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The Moving Image 4.1 (2004) 34-47

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The Ethical Presenter

Or How to Have Good Arguments over Dinner

[End Page 34]

For programmers and curators in North America, a question of ethics arises from the superabundance of film and video being produced locally as well as internationally. There is simply too much to see, most of it "good" by one standard or another. The available body of work includes not only the films and videos of professional media makers—e.g., artists, documentarists, activists—but also students, amateurs, anonymous makers, and people long gone whose works remain with us. Any program, series, festival, or series of festivals can show only the merest tip of the iceberg of all this fascinating (by one standard or another) work. How to sort through this material and make it available and accessible to audiences? How to frame the importance of work that might otherwise get lost in the crowd? How to make these decisions in a way that is just to the filmmakers, the audience, and the field itself? [End Page 35]

My thesis is that the ethical presenter, whether for festivals, museums, nonprofit arts organizations, or occasional audiences, is one who frames a program with an argument. This approach may seem uncomfortably academic. After some defining of terms, examples, and returning to the meaning of "argument," I hope to show that it is not as Procrustean a model as it may first appear.

The "Terms of Address" conference posited that programming and curating are different activities. I define "programming" as ongoing exhibition, such as for festivals or regular series in galleries and other venues. Audiences rely on these venues as places where they can see what's new in a particular medium, genre, or identity category, such as video (the New York Video Festival), documentary (Hot Docs in Toronto, the What's Happening series at MoMA), experimental cinema (Media City, Windsor), Asian diaspora cinema (the Los Angeles Asian Pacific Film and Video Festival), and queer cinema (many festivals). Individuals and committees at these venues preview work broadly, in principle exhaustively, in the given area and choose what to show. Although individual personalities determine festival programming to some extent (think of Kay Armatage and Cameron Bailey at the Toronto Film Festival), festival programming is supposed to be relatively objective. In short, programming is a reflection on the state of the field and thus has its own ethics of responsibility to artists and audiences.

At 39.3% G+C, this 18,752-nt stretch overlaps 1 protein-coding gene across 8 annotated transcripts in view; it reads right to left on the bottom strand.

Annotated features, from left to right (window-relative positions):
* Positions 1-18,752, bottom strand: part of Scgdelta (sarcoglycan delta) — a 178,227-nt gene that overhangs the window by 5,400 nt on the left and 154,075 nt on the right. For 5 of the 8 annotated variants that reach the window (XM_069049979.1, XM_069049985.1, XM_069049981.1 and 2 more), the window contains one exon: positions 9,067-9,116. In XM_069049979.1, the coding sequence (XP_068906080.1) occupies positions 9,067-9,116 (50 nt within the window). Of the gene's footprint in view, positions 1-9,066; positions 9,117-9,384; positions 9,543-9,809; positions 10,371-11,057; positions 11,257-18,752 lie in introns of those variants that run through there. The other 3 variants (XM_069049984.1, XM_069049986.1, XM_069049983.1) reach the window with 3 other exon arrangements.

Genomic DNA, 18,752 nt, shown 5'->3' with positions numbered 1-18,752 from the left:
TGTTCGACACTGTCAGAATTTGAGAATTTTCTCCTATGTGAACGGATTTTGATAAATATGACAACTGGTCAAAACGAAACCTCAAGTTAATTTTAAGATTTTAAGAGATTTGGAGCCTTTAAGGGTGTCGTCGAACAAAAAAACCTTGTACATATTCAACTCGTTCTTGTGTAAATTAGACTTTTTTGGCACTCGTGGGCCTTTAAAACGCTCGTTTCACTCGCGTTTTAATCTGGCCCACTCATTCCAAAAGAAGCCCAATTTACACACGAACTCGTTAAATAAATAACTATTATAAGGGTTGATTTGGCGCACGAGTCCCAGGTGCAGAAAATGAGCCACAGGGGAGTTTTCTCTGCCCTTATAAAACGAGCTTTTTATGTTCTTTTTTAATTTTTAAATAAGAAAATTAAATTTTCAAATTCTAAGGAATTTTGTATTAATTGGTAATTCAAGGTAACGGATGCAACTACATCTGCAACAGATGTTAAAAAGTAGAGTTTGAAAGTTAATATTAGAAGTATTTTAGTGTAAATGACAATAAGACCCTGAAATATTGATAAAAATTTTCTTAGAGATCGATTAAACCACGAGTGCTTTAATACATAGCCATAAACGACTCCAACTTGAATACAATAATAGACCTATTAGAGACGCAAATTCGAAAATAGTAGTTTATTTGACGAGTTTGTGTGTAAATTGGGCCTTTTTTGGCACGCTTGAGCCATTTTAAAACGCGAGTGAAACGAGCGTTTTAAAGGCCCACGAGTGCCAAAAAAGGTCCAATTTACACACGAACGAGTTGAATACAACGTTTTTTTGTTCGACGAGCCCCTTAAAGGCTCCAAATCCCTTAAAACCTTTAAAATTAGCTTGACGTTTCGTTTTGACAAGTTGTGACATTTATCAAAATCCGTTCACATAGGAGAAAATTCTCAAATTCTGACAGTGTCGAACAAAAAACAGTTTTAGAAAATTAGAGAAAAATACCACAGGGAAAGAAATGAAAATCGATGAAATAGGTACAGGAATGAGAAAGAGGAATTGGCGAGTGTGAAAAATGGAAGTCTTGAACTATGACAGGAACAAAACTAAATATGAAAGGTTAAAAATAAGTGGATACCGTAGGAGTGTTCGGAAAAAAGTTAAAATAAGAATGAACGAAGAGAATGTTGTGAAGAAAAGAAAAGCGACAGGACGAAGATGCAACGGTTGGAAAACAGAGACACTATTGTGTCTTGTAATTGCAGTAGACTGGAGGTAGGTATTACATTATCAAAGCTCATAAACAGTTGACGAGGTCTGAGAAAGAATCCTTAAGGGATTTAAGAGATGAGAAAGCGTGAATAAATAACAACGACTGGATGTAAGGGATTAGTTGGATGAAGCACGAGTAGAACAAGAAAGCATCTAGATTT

I define "curating" as organizing thematic programs that are not necessarily linked to a regular venue. One-off events, curated programs are often driven by concepts rather than by the need to survey developments in a particular area of film and video practice. Whether the work of individuals or collectives, curating is driven by a subjective agenda. It is a reflection on the state of the world, in some kind of dialectic between the field of film and video and the curators' ideas. Audiences are attracted by either the theme or the subjectivity of the curator.

The "objectivity" (of the programmer) and "subjectivity" (of the curator) are terms that remain obscure. Each can be clarified, and made available for questioning, through the device of argument.

What about ethics? My title, "The Ethical Presenter," might sound rather puritanical, as though making, programming, and watching cinema is our common moral duty. But ethics, or the exhortation to justice, is nothing without beauty, for beauty is the invitation to the soul. In proposing that ethics is intertwined with aesthetics, I mean to follow some old minds, like the nineteenth-century art critic John Ruskin and the eleventh-century philosopher Ibn Al Haytham (I'll stop short at the neat equation of ethics and aesthetics attributed to the twentieth-century empire builder Vladimir Lenin). This thinking [End Page 36] might sound unsustainably classical to you (what is beauty, for example?). But it is a way briefly to suggest that the ethical relationships among artists, programmers, and audiences involve discourses of beauty, emotion, and love. Politics, broadly understood, is...


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